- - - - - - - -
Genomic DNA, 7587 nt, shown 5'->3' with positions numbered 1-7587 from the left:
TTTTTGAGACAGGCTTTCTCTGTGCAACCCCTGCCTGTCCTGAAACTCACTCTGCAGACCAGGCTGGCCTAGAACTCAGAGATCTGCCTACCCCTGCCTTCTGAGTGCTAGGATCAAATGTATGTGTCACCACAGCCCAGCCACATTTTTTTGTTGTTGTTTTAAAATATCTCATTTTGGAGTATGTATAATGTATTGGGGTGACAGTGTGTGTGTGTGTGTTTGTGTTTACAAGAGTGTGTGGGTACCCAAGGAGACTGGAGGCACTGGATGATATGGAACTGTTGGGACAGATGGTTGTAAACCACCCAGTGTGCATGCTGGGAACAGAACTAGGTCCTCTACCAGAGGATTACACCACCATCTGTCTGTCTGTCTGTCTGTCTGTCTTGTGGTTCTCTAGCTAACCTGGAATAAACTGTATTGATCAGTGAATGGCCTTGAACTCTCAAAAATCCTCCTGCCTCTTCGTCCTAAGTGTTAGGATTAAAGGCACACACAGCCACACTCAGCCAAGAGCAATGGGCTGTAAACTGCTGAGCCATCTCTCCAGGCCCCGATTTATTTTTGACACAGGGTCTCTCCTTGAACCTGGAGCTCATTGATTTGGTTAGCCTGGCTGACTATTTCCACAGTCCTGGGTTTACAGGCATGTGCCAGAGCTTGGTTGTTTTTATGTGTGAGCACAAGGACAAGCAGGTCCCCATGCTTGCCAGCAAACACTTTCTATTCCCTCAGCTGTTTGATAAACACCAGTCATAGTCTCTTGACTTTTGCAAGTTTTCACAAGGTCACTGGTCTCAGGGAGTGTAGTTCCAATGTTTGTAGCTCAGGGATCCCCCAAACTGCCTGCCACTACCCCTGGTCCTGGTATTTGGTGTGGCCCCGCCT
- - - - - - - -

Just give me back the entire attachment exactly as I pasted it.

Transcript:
Genomic DNA, 7587 nt, shown 5'->3' with positions numbered 1-7587 from the left:
TTTTTGAGACAGGCTTTCTCTGTGCAACCCCTGCCTGTCCTGAAACTCACTCTGCAGACCAGGCTGGCCTAGAACTCAGAGATCTGCCTACCCCTGCCTTCTGAGTGCTAGGATCAAATGTATGTGTCACCACAGCCCAGCCACATTTTTTTGTTGTTGTTTTAAAATATCTCATTTTGGAGTATGTATAATGTATTGGGGTGACAGTGTGTGTGTGTGTGTTTGTGTTTACAAGAGTGTGTGGGTACCCAAGGAGACTGGAGGCACTGGATGATATGGAACTGTTGGGACAGATGGTTGTAAACCACCCAGTGTGCATGCTGGGAACAGAACTAGGTCCTCTACCAGAGGATTACACCACCATCTGTCTGTCTGTCTGTCTGTCTGTCTTGTGGTTCTCTAGCTAACCTGGAATAAACTGTATTGATCAGTGAATGGCCTTGAACTCTCAAAAATCCTCCTGCCTCTTCGTCCTAAGTGTTAGGATTAAAGGCACACACAGCCACACTCAGCCAAGAGCAATGGGCTGTAAACTGCTGAGCCATCTCTCCAGGCCCCGATTTATTTTTGACACAGGGTCTCTCCTTGAACCTGGAGCTCATTGATTTGGTTAGCCTGGCTGACTATTTCCACAGTCCTGGGTTTACAGGCATGTGCCAGAGCTTGGTTGTTTTTATGTGTGAGCACAAGGACAAGCAGGTCCCCATGCTTGCCAGCAAACACTTTCTATTCCCTCAGCTGTTTGATAAACACCAGTCATAGTCTCTTGACTTTTGCAAGTTTTCACAAGGTCACTGGTCTCAGGGAGTGTAGTTCCAATGTTTGTAGCTCAGGGATCCCCCAAACTGCCTGCCACTACCCCTGGTCCTGGTATTTGGTGTGGCCCCGCCT